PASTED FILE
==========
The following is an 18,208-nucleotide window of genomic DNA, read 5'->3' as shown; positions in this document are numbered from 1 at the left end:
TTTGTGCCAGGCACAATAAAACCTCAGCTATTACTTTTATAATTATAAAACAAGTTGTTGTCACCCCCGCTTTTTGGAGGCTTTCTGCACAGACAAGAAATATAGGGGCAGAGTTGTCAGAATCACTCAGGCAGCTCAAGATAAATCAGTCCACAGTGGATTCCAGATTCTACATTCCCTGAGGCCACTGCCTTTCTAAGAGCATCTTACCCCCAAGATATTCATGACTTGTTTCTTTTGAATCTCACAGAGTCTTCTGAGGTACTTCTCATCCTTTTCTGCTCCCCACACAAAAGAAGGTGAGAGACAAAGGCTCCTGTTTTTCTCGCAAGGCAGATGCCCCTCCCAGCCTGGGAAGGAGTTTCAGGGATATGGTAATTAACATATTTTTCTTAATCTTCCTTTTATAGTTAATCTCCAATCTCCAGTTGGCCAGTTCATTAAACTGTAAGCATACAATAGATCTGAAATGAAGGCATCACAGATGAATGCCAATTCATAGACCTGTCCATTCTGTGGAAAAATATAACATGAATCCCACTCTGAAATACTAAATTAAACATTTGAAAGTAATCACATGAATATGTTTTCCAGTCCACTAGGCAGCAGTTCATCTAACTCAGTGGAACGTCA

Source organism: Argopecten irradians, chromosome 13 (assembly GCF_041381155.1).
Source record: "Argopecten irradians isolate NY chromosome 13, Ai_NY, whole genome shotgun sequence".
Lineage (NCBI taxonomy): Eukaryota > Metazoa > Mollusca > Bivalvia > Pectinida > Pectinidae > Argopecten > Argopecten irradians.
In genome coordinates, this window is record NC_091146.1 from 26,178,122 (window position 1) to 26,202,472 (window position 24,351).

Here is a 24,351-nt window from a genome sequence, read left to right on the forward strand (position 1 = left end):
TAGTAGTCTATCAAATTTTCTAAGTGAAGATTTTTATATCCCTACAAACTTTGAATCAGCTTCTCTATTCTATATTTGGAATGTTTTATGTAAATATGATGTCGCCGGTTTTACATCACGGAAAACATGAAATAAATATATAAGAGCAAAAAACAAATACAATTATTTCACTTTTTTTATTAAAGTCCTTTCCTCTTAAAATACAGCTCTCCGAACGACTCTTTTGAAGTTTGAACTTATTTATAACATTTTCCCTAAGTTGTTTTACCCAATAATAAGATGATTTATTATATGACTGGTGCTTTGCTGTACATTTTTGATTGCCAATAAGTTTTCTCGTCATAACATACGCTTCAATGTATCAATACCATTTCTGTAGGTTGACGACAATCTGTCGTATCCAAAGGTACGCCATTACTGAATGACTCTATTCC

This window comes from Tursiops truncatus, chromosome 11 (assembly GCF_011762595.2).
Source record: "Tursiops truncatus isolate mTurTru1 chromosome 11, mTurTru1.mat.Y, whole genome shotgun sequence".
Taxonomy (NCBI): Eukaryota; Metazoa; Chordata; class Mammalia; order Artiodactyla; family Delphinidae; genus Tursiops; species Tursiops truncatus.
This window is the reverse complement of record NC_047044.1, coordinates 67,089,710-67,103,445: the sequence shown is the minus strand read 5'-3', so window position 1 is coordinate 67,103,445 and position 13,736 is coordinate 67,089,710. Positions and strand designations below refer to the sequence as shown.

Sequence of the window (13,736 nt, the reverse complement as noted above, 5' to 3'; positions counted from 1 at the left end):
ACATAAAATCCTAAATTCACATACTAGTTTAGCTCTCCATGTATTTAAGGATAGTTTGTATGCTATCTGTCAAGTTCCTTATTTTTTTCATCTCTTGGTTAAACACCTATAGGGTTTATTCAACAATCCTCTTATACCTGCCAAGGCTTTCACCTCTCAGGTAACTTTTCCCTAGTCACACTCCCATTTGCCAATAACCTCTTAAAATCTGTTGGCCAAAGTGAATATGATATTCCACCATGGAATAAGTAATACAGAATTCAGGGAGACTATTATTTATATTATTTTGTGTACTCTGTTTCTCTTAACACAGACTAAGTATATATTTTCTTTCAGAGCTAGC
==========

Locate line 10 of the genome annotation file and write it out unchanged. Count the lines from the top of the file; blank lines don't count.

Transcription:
Source record: "Tursiops truncatus isolate mTurTru1 chromosome 11, mTurTru1.mat.Y, whole genome shotgun sequence".